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In This Issue:
From the Director
In thinking about teaching, it is appropriate to hear from a student intern who has been working at CCEL. Below are some of Laura de Jong's thoughts concerning her CCEL intern experiences this past summer.
As I sit in the office on a hot July day, I can honestly tell you that I haven't the foggiest notion what most of the people here are doing. I have some idea of the projects they're working on: we've got people uploading books, creating a book editing program, fixing bugs in the coding, entering hymn data, writing about hymn stories, and researching up-and-coming web developments. But apart from that, my not-very-tech-savvy self is at a loss for what working on those projects actually entails. At any given moment of the day, people will be discussing web programming in what sounds to me like another language, others will be punching the air in excitement after they find that ornery bug in a piece of coding, and I'll chime in with a particularly fascinating hymn story. No two people are ever working on the same project, and yet, essentially, we're all doing the same thing.
We work on all these different projects because we want to make books and hymns and useful information available to anyone and everyone. That is our one “project” here at CCEL. This is the vision that drives the work we do, whether we’re here for the summer or have been here for a number of years already. So we hope and pray that our coding, research, fist pumps, high fives, phone calls, frustrated glares at the computer screen, and everything else that happens in this office, have created something which will be used by God to be a blessing to you.
-Laura de Jong
"The Self-Reflective Teacher in Christian Ministry"
In this article, Dr. Witvliet lists six pedagogical questions that are typically encountered in the world of education. Each question is then discussed in terms of how that question can be "fruitful for anyone eager to teach the gospel of Jesus."
The article concludes with these encouraging words, "Whether you are teaching a church membership class, a nursing home enrichment course, a deacon's training event, your high school youth group, or a seminary-level theology class, you have the opportunity to unfold nothing less than the beauty, power, and glory of the gospel of Jesus. When its grandeur strikes you again, there is no need to contain your joy. Your testimony may end up being contagious." Although this article deals specifically with curriculum at a seminary, Dr. Witvliet's article also discusses teaching in a variety of settings and is relevant to us all.
What We're Reading
Lord, Teach Us to Pray
Lord, Teach Us to Pray brings together twenty-three sermons by Scottish theologian and preacher, Alexander Whyte. Divided into three parts, this collection of sermons describes the general features of prayer, certain important qualities of prayer, and a variety of examples of prayer from biblical characters. The title of the book is taken from Luke 11:1, and the sermons are from several prayer series Whyte delivered from 1895 to 1906. Possessing a strong education, Whyte often incorporates the work of theologians, philosophers, poets, and scientists in his well-crafted sermons. His sermons, though originally delivered over one hundred years ago, retain their power of conviction and spiritual aptitude. Enriched with spiritual insight, Whyte's sermons demonstrate how the Lord can teach us to pray.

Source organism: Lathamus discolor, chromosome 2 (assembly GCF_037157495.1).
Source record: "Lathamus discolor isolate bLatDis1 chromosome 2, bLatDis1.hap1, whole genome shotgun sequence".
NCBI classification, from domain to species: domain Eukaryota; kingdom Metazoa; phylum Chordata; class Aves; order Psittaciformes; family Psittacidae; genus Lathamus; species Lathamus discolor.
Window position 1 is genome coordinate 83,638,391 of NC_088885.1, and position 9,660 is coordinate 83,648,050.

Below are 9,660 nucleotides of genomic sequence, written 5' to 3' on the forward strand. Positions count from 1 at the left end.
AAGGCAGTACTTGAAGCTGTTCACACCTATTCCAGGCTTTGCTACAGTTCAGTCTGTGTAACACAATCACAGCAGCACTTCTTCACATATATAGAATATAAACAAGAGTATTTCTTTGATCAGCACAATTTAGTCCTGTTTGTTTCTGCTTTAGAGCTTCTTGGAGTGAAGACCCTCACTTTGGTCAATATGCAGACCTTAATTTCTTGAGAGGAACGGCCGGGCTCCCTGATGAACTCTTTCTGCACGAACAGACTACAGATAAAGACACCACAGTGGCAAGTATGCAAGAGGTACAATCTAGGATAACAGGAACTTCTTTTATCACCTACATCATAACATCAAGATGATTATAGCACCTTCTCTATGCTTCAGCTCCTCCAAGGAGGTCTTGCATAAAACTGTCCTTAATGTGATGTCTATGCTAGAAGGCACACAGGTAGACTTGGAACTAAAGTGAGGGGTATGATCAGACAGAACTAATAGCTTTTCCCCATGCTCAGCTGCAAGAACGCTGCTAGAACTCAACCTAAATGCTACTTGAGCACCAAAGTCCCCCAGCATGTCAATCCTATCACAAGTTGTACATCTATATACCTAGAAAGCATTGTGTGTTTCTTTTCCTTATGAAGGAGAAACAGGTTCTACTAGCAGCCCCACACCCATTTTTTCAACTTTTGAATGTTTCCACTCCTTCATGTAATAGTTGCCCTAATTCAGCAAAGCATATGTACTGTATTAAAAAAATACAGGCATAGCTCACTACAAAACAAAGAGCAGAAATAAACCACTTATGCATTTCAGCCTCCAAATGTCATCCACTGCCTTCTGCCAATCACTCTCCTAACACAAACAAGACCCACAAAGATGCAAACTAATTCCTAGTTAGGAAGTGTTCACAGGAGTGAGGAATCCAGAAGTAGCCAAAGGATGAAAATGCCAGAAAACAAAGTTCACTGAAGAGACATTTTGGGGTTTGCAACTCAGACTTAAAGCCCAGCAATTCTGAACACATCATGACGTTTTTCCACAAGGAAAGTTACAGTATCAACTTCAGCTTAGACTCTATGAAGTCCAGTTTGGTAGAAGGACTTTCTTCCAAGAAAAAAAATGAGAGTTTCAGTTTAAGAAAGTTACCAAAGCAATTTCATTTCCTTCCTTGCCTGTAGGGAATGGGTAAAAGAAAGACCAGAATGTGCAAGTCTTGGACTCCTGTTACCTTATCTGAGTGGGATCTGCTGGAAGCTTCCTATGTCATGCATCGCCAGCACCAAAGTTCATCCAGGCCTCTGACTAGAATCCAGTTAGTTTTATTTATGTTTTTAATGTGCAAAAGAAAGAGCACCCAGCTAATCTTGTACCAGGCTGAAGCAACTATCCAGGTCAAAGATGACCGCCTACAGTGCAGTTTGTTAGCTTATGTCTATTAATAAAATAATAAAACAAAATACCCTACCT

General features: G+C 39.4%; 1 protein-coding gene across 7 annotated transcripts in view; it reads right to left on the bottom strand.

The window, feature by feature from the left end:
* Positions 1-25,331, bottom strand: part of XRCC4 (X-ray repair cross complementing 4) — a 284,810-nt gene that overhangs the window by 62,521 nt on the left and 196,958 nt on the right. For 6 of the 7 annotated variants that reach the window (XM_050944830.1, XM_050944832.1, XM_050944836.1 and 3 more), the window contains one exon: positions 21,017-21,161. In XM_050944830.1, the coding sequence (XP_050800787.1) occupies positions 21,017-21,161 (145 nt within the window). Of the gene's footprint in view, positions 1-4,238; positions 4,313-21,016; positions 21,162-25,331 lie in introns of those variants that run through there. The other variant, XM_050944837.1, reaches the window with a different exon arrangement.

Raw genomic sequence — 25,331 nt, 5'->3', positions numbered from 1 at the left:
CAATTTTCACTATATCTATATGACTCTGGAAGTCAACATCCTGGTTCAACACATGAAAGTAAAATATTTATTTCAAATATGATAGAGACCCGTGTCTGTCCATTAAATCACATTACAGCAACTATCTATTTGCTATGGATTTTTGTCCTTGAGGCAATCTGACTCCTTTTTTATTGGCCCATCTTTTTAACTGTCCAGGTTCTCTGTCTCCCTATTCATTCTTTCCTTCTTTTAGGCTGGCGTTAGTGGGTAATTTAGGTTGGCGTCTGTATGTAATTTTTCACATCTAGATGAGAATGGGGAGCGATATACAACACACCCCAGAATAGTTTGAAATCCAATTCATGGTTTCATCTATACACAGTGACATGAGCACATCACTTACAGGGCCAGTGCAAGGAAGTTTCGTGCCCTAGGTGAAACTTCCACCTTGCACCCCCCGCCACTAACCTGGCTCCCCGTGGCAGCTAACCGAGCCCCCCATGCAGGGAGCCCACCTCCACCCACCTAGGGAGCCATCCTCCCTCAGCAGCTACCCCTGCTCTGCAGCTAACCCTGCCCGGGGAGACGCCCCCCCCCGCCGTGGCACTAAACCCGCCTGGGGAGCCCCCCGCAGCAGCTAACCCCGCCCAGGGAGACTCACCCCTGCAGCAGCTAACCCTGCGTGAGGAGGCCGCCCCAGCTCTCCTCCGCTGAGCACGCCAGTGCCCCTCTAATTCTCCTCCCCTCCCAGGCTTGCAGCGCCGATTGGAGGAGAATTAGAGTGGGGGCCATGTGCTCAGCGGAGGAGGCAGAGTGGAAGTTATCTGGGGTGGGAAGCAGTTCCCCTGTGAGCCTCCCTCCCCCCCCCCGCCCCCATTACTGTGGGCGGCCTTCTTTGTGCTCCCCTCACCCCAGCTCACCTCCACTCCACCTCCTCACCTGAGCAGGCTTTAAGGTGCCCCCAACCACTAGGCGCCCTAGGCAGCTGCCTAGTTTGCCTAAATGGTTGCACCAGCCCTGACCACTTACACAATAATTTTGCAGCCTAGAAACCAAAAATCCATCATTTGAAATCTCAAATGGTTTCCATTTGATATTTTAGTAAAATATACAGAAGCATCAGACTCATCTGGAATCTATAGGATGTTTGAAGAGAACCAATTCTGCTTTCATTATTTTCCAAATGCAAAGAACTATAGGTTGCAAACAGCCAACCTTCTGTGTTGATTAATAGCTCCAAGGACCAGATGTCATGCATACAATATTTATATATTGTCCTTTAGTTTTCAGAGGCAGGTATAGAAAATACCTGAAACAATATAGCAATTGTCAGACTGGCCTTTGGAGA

-The Christian Classics Ethereal Library
Featured Hymn"Now Thank We All Our God" by Martin Rinkart; Translated by Catherine Winkworth
It's appropriate to think about this hymn as we transition from summer into the fall when many of us return to school and/or work. We thank God for the blessings he has bestowed upon us this summer, and as we move into our regular routines and activities we ask that God would be continually with us and bless us.
Martin Rinkart was a minister in the city of Eilenburg during the Thirty Years War. Apart from battles, lives were lost in great number during this time due to illnesses and disease spreading quickly throughout impoverished cities. In the Epidemic of 1637, Rinkart officiated at over four thousand funerals, sometimes fifty per day. In the midst of these horrors, it’s difficult to imagine maintaining faith and praising God in this sort of situation, and yet, that’s exactly what Rinkart did. Sometime in the next twenty years, he wrote the hymn, “Now Thank We All Our God,” originally meant to be a prayer said before meals. Rinkart recognized that our God is faithful, and even when the world looks bleak, He is “bounteous” and is full of blessings, if only we look for them. Blessings as seemingly small as a dinner meal, or as large as the end of a brutal war and unnecessary bloodshed are all reasons to lift up our thanks to God, with our hearts, our hands, and our voices.
Edwards thoroughly discusses Hebrews 5 -- focusing on verse 12 -- in an extensive discourse containing a lengthy introduction followed by 6 sections. Edwards explains his purpose in this work with these words: "In handling this subject, I shall show—what is intended by divinity? What kind of knowledge in divinity is intended? Why knowledge in divinity is necessary. And why all Christians should make a business of endeavouring to grow in this knowledge."
If you would like more information on Hebrews 5:12, this would be a good place to start.
Book of Mark Study Group
Participants in the Book of Mark Study group have been registering for this group and posting introductions in the study group forum, but it's not too late to join! The first lessons will start in early September, and a study outline has already been posted in the forum. Please contact Ken Verhulst (firstname.lastname@example.org) if you have questions or would like to join this group.Join a CCEL online study group